Think you’re doing your heart a favor by drinking diet instead of regular soda? That may be wishful thinking, according to a research letter published Nov. 3, 2020, in the Journal of the American College of Cardiology.

Researchers studied nearly 105,000 people who filled out three 24-hour dietary recall surveys every six months. During a 10-year follow-up, researchers tracked the participants’ cardiovascular health.

Compared with people who drank neither sugary drinks nor artificially sweetened beverages, those who drank higher amounts of either type of beverage had a higher risk of having a heart attack, stroke, or other serious cardiovascular problem.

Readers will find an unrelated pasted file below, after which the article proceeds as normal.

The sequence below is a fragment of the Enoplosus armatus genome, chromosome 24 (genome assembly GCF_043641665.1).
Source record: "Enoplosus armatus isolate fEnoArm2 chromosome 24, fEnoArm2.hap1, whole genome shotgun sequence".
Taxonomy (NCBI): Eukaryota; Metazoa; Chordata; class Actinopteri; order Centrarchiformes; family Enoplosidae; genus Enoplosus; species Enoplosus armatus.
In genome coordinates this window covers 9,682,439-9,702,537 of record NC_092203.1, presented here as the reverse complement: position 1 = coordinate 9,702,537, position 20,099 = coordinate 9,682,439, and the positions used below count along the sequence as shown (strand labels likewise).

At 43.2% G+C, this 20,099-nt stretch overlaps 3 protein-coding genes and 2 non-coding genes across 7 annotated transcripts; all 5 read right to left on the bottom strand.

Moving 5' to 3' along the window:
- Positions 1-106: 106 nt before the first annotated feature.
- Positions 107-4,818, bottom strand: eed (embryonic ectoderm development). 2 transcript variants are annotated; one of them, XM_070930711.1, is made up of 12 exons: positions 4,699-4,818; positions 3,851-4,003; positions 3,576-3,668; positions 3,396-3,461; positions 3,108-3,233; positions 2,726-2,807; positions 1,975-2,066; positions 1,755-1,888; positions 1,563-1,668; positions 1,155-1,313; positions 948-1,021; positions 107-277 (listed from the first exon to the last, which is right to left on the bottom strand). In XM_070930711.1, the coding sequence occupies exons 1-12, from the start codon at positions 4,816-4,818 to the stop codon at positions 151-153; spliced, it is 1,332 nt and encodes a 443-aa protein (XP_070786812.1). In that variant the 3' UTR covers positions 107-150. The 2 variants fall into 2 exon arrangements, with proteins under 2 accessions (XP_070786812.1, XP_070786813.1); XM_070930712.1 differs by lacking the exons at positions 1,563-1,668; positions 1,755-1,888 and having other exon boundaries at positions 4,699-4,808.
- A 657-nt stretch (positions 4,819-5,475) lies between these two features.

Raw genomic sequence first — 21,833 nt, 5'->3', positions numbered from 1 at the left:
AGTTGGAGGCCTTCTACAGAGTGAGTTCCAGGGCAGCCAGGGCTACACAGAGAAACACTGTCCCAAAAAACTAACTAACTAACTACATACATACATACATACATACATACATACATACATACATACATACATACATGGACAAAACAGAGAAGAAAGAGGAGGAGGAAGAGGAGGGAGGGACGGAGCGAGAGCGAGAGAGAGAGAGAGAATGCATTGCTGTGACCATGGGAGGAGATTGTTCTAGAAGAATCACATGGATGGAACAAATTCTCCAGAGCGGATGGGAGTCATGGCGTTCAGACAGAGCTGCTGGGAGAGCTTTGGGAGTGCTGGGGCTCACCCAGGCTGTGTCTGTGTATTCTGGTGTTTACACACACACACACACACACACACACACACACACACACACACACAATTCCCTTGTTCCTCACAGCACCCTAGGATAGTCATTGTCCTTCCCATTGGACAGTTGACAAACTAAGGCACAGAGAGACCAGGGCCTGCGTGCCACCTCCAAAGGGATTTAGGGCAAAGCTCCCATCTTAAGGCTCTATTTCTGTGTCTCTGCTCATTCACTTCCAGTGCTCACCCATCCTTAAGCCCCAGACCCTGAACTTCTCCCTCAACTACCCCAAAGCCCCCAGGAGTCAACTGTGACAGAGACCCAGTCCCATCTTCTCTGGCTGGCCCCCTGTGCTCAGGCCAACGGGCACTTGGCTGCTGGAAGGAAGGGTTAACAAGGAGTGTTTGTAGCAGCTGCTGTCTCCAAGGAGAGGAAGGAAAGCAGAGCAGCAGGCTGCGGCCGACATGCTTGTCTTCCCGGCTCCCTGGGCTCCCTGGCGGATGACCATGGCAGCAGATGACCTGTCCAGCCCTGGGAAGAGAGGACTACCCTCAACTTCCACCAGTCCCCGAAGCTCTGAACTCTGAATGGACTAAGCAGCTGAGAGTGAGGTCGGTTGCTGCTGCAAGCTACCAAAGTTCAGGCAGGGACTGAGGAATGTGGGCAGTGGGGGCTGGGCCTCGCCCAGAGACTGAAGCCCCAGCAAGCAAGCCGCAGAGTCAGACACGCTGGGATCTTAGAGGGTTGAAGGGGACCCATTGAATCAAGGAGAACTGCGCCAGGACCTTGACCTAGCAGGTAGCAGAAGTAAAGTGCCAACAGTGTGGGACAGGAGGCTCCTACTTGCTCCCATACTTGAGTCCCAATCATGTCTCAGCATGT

“High” intake wasn’t even that high: for both sugared and artificially sweetened drinks, the median intake per day was around 6 ounces, or about half a can of soda.

Although researchers accounted for many confounding factors (such as smoking, diabetes, and a family history of heart disease), the findings can’t prove a causal link between either beverage type and heart disease. But they cast doubt on the notion that sugar substitutes are safer for the heart than regular sugar.